Questioning the Boycott of Carrefour

Calls for a boycott of French retailer Carrefour are heating up. Time China blog posted the text of an SMS making the rounds:

We hope you are able to boycott at least on 1 May, to deliver, by the empty that day, one message to the western world: Chinese shouldn’t be humiliated! Chinese people shouldn’t be insulted!
The boycott against Carrefour is going to spreading all over the country, and we anticipate your presence! Thank you.

But apparently not everyone thinks a boycott is the best method to speak out about Tibet and the Olympics.
A commentary in the official Shanghai Daily says:

It’s irrational to boycott Carrefour, because there’s no proof that the French company itself has been part of the anti-China conspiracy.

Moreover, Carrefour’s China outlets employ mainly Chinese people and sell mostly Chinese products.

Ours is an era of globalization, in which squishy emotions should give way to reason and wisdom.

ESWN translated a piece from the Southern Metropolis Daily:

So why is Carrefour involved? The netizen who made the post said that Louis Vuitton did wrong and it happens to hold a lot of Carrefour shares. That is why they want to boycott Carrefour. By extension, I reasoned: China is the second largest holder of US Treasury bills and can therefore be said to be the second largest shareholder; when USA invaded Iraq, should certain Arab countries boycott China for that reason?

As long as you don’t violate the law, you are free to show up and express your views in front of Carrefour. But if you label all those who disagree with you as “unpatriotic,” then that is wrong. You have the right not to buy things at Carrefour on May 1st, just as I have the right to buy things there. Even if I don’t go, that would only be because I am lazy. You should not make the mistake of thinking that I share your viewpoint.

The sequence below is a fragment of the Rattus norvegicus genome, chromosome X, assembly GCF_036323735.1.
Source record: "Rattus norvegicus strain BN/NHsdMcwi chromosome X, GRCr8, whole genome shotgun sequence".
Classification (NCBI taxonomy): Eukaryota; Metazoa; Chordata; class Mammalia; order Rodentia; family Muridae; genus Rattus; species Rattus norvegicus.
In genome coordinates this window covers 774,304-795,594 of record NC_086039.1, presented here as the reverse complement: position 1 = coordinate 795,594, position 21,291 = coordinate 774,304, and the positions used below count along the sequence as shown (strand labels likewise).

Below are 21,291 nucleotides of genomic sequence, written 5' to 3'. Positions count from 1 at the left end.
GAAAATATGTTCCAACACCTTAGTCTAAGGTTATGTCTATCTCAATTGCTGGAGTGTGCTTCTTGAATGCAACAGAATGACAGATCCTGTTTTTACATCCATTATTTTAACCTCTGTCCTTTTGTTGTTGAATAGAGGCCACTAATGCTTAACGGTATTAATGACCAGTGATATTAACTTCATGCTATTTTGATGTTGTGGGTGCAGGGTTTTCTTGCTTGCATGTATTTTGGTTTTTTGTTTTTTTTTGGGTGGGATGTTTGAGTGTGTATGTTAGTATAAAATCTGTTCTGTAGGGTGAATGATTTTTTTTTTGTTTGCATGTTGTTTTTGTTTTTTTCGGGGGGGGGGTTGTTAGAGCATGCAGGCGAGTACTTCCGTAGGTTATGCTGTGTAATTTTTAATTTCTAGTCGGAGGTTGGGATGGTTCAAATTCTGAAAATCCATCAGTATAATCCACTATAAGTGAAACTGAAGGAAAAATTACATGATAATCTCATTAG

Yet the CEO of LVMH, which owns Louis Vuitton, has denied rumors that the company provided support for the Dalai Lama. From The Times:

Mr Arnault is in the front line following a widespread but, he says, unfounded rumour on Chinese websites that his group had provided financial support to the Dalai Lama.

With Goldman Sachs predicting that China will become the world’s biggest luxury goods market within a decade, alarm bells are ringing at LVMH’s head office in Paris.

“I refute categorically the allegations over backing for the Dalai Lama,” Mr Arnault said.

April 18, 2008 10:47 PM
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